• Accounting: External accountants can maintain mandatory records and produce unaudited or audited financial statements on request.
  • Corporate tax: Singapore’s corporate tax rate is 17%, with exemptions available. File Form C annually.
  • GST: Companies with over $1 million in taxable turnover must register for 7% GST. Handle registration, returns, and payments.
  • Employment taxes: Calculate monthly CPF contributions, personal income tax withholding, and skilled worker levies accurately.

Choose an experienced corporate services firm you trust to ensure tax and compliance obligations are met efficiently and accurately.

6. Obtain Proper Business Licenses

In Singapore, business activities are regulated through licenses and permits issued by government agencies. Certain industries require additional approvals.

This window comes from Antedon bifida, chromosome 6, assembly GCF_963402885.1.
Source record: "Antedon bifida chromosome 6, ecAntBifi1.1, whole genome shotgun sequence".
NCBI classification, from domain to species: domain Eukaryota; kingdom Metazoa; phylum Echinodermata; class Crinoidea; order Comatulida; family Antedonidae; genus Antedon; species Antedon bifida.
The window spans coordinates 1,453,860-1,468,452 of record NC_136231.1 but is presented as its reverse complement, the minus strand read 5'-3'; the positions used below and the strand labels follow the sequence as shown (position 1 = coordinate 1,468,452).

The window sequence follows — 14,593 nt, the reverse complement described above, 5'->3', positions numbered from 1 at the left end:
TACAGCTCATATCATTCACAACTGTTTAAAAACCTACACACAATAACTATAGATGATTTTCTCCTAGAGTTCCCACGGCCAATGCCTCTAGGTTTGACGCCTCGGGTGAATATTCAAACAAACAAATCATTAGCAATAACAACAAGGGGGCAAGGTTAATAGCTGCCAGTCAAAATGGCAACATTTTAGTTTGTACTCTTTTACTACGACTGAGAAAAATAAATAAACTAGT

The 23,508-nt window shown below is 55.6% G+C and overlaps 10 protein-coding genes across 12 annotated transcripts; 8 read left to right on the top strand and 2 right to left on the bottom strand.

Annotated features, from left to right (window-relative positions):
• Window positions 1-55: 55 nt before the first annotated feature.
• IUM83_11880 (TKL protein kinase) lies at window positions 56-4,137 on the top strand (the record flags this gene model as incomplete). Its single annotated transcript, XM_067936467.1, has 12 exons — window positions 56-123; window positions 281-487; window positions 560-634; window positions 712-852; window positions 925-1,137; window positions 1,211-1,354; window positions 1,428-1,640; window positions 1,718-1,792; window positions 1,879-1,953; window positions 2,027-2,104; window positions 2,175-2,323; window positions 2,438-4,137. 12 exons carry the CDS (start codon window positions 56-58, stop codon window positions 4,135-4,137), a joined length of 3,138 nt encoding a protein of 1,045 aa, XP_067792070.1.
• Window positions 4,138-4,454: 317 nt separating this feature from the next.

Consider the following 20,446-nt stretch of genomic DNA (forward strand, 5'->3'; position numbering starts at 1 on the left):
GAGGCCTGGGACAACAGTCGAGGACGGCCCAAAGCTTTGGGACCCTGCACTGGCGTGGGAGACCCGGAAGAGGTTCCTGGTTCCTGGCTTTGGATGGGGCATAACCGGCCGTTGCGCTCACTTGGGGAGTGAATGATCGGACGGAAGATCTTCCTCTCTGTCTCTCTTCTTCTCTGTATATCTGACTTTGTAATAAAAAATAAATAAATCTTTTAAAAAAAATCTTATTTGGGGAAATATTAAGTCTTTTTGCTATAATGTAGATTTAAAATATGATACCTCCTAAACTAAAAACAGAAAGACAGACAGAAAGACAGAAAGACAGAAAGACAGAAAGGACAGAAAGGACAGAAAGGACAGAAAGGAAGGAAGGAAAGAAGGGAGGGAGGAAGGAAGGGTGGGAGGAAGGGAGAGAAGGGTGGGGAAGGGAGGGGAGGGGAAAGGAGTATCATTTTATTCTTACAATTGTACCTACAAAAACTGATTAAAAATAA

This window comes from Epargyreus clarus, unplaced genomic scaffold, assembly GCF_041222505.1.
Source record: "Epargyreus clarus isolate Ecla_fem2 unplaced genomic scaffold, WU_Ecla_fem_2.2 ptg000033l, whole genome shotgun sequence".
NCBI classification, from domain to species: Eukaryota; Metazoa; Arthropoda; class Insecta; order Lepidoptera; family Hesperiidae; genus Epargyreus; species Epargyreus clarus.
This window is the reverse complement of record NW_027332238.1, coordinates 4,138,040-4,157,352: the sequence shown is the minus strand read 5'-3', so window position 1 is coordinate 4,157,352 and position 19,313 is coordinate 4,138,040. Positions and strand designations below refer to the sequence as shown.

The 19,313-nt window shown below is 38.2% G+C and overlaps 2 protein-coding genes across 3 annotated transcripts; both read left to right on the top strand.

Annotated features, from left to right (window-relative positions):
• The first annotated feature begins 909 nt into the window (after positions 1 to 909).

At minimum, you will need to register for:

  • ACRA: Company registration and annual filing with the Accounting and Corporate Regulatory Authority.
  • IRAS: Corporate tax registration with the Inland Revenue Authority of Singapore.
  • SCDF: Fire safety compliance with the Singapore Civil Defence Force.

Depending on your specific business activities, additional licenses may be required from entities like Enterprise Singapore, Urban Redevelopment Authority, National Environment Agency, and more.

Use official government resources like the GoBusiness Licensing portal to determine all approvals required for your company’s particular scope of work.

7. Protect Intellectual Property

If your Singapore company deals in proprietary products, technologies, or content, it’s vital to protect that intellectual property legally. Options include:

  • Trademarks: Register trademarks and brand names with IPOS, Singapore’s IP office.
  • Patents: Apply for patent protection on innovative functional creations and inventions.
  • Copyrights: Automatically granted to original artistic and literary works in tangible form.